In this series on using marijuana to treat PTSD, we’ve learned what we need to know about the causes and symptoms of post-traumatic stress disorder.
We gave you a list of marijuana strains that PTSD sufferers use to treat PTSD and explained cultivation techniques for growing those marijuana strains.
As a PTSD patient, I was fortunate to work with a psychologist who helped me choose the right strains of marijuana to reduce PTSD symptoms and who worked with me using tactics I’ll share with you now.
If you read my previous articles on using marijuana to treat PTSD, you recall my psychologist asked me to give up all drugs, including marijuana and alcohol, before my PTSD therapy started.
She said many PTSD patients overmedicate with marijuana, alcohol, and prescription drugs.
Overmedication covers up some posttraumatic stress disorder symptoms, but doesn’t solve their causes, and substance abuse creates new problems.
She wanted me to have a clear mind at the start of my therapy, and only use cannabis with her guidance.
That way, I could more easily observe how marijuana affected my post traumatic stress disorder symptoms.
The PTSD therapeutic model my psychologist used is called “Expose-Defuse-Forget.”
When you deliberately go to your memory banks to re-experience and expose memories of incidents that caused PTSD, that’s the first step.
Then you defuse and reduce the emotional and intellectual baggage attached to the memory o memories.
Finally, you forget the trauma.
In ideal cases, the PTSD memories have been removed from your mind, like if a surgeon cuts cancer out of your body.
Here’s more about specifically how using marijuana to treat PTSD worked for me…
The marijuana strain we chose to help with the expose-defuse-forget process was Timewreck, from TGA Subcool seeds.
After reading an article about Timewreck, I tried it, and found it does indeed change your sense of time, as well as your ability to remember.
In the presence of my therapist, I vaped a gram of Timewreck.
She advised me to wait 15 minutes so the cannabis effects were totally present.
Then with her guidance I accessed memories of the traumatizing incident that created my PTSD—I’d been brutalized by police who raided my house because I was growing marijuana.
This was the “expose” portion of the therapy.
She asked me to speak and write every little detail of that horrible event, right down to the time of day, weather, what clothes I was wearing, what I’d eaten for breakfast the day of the raid, what the police said and did, my feelings and thoughts as it happened, etc.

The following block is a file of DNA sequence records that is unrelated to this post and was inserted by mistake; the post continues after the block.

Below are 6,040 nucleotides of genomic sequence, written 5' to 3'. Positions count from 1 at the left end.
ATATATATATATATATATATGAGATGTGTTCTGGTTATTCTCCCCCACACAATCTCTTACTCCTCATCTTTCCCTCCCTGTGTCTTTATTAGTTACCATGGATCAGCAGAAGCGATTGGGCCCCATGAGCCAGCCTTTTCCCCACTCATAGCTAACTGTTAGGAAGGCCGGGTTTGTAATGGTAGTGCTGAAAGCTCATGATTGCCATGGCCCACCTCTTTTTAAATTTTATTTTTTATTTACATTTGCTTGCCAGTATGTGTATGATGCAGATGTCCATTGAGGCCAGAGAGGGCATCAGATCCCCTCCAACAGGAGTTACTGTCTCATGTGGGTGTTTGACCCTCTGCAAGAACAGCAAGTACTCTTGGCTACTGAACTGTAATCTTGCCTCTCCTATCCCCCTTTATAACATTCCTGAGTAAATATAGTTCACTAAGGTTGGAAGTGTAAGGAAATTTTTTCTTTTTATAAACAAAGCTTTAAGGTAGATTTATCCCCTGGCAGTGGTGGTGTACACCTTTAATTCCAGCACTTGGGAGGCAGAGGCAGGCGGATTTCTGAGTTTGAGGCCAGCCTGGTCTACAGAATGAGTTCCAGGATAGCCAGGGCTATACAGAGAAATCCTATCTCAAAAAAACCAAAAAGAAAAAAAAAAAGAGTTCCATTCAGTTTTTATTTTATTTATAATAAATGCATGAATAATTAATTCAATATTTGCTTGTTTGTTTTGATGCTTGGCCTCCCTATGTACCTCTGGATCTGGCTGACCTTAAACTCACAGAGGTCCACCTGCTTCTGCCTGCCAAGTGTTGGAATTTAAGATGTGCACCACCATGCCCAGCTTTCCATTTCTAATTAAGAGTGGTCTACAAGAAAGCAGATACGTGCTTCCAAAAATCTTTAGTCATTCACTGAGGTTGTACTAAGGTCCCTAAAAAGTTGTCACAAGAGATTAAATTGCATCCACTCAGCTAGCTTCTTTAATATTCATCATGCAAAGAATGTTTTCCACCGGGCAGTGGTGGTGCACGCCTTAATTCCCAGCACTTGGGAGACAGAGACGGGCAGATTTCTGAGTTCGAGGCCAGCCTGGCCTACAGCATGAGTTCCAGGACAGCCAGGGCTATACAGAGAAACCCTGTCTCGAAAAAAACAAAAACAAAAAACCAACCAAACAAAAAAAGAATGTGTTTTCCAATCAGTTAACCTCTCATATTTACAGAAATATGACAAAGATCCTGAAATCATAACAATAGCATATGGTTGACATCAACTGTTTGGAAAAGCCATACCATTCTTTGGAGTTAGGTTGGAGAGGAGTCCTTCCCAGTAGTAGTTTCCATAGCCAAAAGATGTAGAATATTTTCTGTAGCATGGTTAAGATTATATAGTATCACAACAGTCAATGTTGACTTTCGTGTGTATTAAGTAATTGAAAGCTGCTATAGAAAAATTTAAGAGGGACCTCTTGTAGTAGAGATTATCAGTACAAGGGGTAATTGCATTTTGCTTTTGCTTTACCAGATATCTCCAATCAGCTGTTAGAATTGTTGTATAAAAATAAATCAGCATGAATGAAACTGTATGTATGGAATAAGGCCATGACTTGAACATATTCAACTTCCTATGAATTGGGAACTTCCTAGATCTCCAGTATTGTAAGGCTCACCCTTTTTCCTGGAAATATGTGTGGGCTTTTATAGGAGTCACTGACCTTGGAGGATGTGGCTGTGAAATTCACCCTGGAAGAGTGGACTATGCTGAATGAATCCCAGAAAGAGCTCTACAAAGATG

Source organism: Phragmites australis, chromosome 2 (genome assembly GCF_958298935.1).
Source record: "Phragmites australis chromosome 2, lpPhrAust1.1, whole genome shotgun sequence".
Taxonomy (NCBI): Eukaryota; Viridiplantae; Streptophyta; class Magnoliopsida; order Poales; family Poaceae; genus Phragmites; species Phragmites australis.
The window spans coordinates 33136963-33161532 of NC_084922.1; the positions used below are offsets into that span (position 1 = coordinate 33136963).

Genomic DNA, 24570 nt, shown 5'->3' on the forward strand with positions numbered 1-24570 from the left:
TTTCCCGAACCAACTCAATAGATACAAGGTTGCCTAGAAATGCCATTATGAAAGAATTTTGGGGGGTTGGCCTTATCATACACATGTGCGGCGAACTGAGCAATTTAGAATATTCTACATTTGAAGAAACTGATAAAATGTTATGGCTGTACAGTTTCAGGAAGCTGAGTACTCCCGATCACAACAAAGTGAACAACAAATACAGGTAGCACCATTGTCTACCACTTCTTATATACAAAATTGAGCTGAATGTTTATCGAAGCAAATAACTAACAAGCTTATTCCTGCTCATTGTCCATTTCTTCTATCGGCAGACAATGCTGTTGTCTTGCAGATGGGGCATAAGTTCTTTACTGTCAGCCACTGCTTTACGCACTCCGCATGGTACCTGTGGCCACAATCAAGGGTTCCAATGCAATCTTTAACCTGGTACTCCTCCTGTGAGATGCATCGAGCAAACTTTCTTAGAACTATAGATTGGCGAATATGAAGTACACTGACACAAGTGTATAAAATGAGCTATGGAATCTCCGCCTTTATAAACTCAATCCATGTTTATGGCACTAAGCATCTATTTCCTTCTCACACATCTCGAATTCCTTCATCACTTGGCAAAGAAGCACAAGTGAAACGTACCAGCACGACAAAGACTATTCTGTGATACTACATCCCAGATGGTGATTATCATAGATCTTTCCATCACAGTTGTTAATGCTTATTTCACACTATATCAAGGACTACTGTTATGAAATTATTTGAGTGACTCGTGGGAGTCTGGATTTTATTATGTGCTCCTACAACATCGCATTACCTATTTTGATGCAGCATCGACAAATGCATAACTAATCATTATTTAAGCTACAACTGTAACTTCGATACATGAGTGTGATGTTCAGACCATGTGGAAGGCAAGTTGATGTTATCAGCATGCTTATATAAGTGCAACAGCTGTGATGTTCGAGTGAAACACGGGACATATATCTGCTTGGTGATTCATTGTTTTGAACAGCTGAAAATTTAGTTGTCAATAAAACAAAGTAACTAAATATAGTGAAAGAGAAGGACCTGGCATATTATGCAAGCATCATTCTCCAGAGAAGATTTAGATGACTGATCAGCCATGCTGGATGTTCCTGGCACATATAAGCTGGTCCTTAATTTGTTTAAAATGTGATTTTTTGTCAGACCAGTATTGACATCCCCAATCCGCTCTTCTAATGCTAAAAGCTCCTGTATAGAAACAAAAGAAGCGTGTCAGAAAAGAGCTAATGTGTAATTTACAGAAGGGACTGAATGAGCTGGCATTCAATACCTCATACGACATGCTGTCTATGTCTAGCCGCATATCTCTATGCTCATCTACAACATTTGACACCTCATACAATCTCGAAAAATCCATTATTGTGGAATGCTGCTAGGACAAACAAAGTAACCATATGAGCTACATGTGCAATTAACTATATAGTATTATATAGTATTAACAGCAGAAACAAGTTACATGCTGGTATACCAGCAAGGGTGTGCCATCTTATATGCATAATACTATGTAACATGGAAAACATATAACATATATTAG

Recalling obscure details are all part of re-experiencing the traumatic incident in its entirety.
For the defusing part of the therapy, I recited those details over and over while reminding myself: this happened a long time ago, it’s not happening now, and it’s not likely to happen again.
I noticed that when I first exposed the incident by vividly recalling the raid memories, I felt PTSD symptoms such as anxiety and a racing heart.
But as I did the defuse technique, my negative feelings subsided.
Eventually I was able to “view” the incident without any reaction at all, as if I was watching a movie I’d seen many times before and no longer cared about.
The she had me visualize that entire traumatizing incident and its aftermath as being symbolically “put into a box.”
I then visualized that the box was put into the gondola of a hot air balloon, and the balloon was sent up up up into the sky until it disappeared.
This was part of the “forget” phase of the therapy.
She advised me that any time I felt a PTSD trigger, I should visualize the hot air balloon send-off.
Any time I’d have a flashback or trigger about the raid and/or the trauma associated with it (jail, bail, court dates, the threat of incarceration in state prison, etc.), I should immediately recall the hot air balloon and its package of PTSD memories floating high into the sky and out of sight.
The expose-defuse-forget process is just one of several PTSD treatment therapies.
At the end of this article, I’m giving you links to excellent PTSD therapy books.
I also urge you to re-read the other articles in this series on using marijuana to treat PTSD.
The good news is that using marijuana to treat PTSD worked well for me, and for many others.
At marijuana events and at events for military veterans, I’ve met dozens of people who are successfully using marijuana to treat PTSD.
They’d tried every other therapy available, but only when they added medical marijuana to their therapy did they have real success.
You’ll hear people with the old tired excuse of “we need more studies.” That’s what they’ve been saying for years, but when famous doctors like Sanjay Gupta admit that we have all the evidence we need to call marijuana a medicine, I say the hell with more studies, we want it legally available right now.
Time doesn’t heal all wounds, marijuana might not work for some people, and marijuana without deliberate PTSD therapy won’t get rid of the causes of PTSD symptoms although it will decrease those symptoms.
Over the course of five months of using Timewreck marijuana to treat PTSD by working on expose-defuse-forget techniques and having regular counseling sessions, my PTSD symptoms gradually evaporated.
The payoff is that marijuana and other therapy can help you can reclaim your life, confront and defuse PTSD memories, and gradually see the original incident and PTSD symptoms fade from your daily consciousness.
I wish peace of mind, good sleep, health, and happiness for all who are using marijuana to treat PTSD, and I hope you’ll share these links and the following BigBudsMag.com articles with other PTSD patients who want relief.
I gained victory of the trauma, and eliminated PTSD from my life. My prayer is that you too can eliminate PTSD from your life.